Head coach Greg Schiano coaching the Bucs' young defense.
Over the previous couple of years, the Tampa Bay Buccaneers boasted the league's youngest roster. Raheem Morris, then the head coach, was also the youngest ever to hold the position. The original idea was to build a team through the draft and have a coach who was relatable and player friendly.
It seemed to work, as they finished 2010 with a 10-6 record—a significant improvement over 3-13 in 2009.
But last season, things began to unravel.
The problem with youth is that it is often undisciplined. Morris had trouble reeling in his young players when things started to go bad. He nearly blew a gasket when defensive tackle Brian Price picked up an unsportsmanlike conduct penalty that eventually cost them a game against the Panthers last year.
While Morris may yet have a promising career ahead of him, many—including one of his former players—believed that he wasn't a good fit for this Buccaneers team given their youth and lack of professionalism.
Enter Greg Schiano.
Bucs veteran defensive back, Aqib Talib, admitted as much in a radio interview back in June with 790 The Zone in Atlanta. Talib told the hosts of Mayhem in the AM:
It got a little loose last year where people got a little too loose around the building. So Schiano definitely came in and brought that order back to the building.
Schiano, a fiery, competitive disciplinarian from the college ranks, came in with a reputation for being a bit of a control freak. When asked by NFL.com's Albert Breer about a report that he micromanages the temperatures of the team meeting rooms, he had this to say:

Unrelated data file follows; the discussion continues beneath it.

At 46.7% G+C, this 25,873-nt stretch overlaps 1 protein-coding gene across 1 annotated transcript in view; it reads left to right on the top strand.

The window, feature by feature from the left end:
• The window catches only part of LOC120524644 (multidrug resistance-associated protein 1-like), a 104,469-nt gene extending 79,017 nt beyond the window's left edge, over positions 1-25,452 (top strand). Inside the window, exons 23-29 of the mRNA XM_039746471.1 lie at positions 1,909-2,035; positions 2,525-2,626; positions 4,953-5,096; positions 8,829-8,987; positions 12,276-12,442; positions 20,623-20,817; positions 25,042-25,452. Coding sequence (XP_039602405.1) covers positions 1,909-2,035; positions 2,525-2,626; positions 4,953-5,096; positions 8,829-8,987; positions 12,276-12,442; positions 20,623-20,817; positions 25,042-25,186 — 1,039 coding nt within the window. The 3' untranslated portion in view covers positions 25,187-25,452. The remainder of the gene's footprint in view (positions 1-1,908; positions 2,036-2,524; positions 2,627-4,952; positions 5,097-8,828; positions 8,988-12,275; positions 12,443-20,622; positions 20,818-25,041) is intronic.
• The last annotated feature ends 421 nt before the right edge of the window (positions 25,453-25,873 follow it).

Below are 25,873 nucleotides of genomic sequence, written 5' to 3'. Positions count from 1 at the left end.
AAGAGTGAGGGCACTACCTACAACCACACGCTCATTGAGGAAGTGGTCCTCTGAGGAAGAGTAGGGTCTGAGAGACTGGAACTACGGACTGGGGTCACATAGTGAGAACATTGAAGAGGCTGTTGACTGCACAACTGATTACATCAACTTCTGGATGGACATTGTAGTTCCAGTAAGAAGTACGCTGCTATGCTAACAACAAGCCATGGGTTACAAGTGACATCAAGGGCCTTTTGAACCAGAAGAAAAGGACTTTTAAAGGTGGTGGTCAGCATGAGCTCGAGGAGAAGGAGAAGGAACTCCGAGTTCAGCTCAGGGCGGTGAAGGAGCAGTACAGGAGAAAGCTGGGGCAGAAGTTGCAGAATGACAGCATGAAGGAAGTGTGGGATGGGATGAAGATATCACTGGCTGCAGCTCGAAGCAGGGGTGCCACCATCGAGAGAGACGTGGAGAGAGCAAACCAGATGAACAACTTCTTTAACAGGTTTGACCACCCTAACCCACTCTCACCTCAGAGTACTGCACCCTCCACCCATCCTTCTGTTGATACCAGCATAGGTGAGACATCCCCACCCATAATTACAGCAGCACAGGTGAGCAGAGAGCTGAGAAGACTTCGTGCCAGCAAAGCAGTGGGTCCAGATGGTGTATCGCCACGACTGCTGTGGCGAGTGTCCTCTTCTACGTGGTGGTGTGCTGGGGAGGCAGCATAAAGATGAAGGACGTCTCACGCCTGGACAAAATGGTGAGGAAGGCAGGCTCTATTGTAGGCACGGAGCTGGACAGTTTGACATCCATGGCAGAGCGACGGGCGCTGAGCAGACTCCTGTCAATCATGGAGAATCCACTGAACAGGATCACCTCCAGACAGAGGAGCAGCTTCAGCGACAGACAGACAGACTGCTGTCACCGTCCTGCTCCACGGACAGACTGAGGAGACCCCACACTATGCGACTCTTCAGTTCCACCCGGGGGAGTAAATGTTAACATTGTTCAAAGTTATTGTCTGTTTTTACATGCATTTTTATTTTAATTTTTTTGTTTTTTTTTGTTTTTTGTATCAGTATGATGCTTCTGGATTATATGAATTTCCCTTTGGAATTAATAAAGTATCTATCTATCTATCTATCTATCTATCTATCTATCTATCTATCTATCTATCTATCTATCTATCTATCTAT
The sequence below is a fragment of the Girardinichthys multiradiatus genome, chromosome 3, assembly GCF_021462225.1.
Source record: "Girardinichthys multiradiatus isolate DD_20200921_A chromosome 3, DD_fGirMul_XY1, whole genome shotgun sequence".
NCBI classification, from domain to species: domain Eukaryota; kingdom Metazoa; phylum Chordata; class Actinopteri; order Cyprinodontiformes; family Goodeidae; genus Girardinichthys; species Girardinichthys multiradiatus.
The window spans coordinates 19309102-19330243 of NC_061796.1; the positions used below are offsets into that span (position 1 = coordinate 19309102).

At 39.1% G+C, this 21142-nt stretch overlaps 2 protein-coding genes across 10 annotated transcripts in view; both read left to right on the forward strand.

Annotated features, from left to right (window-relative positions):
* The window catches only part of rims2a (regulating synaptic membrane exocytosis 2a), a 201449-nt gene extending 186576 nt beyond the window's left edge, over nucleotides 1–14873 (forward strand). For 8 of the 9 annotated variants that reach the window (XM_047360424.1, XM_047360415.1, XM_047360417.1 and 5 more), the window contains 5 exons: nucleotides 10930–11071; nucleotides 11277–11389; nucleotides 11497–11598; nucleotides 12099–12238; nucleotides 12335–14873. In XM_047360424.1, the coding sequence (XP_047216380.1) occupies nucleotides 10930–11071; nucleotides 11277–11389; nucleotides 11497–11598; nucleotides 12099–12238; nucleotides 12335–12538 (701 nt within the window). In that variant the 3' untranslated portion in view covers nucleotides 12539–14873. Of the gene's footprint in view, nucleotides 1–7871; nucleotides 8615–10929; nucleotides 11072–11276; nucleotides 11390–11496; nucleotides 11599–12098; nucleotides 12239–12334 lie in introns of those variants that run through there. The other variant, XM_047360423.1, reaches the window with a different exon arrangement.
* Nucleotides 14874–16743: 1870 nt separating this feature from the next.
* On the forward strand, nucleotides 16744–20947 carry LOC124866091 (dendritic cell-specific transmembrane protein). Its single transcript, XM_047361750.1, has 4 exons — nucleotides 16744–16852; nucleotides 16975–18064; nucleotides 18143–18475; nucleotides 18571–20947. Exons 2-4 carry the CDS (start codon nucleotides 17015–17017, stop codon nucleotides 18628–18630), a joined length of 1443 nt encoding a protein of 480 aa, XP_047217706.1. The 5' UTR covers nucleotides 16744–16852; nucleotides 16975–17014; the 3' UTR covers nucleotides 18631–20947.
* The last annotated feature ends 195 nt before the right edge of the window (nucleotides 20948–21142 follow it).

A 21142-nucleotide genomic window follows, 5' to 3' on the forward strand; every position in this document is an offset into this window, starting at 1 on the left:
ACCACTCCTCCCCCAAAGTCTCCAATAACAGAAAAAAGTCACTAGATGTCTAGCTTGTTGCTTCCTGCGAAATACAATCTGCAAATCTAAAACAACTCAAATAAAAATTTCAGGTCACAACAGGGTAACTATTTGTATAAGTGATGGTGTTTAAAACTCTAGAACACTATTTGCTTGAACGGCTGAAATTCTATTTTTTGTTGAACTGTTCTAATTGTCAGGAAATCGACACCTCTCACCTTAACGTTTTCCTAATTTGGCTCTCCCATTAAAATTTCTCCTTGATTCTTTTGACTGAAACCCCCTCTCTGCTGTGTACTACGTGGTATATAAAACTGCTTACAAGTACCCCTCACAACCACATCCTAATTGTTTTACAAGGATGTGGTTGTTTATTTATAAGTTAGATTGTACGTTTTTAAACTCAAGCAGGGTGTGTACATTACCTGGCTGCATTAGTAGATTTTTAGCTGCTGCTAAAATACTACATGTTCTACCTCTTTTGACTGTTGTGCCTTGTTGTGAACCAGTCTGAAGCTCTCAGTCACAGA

Those are the details most people don’t tend to. I don’t know if I put more on that than anyone else, but I make sure we’re thorough. You can (complain) about stuff when it doesn’t go right. Or you can get out in front of it.
His rules don't end with thermostats. He has a locker room seating chart, requires players to warm up for games in a straight line formation and demands that quarterbacks wear knee braces.
His plan was to change the culture of the team, much like he had done at Rutgers, to push the players to their limits—mentally and physically—through discipline and to get the best out of them. Former Rutgers quarterback Mike Teel reminisced:
I went home from practice and wanted to transfer. I hated the guy...As time goes on, he's going to push you to the max and get everything out of you—good and bad—and you're going to learn a lot about yourself. He weeded out the guys who weren't going to buy into the vision.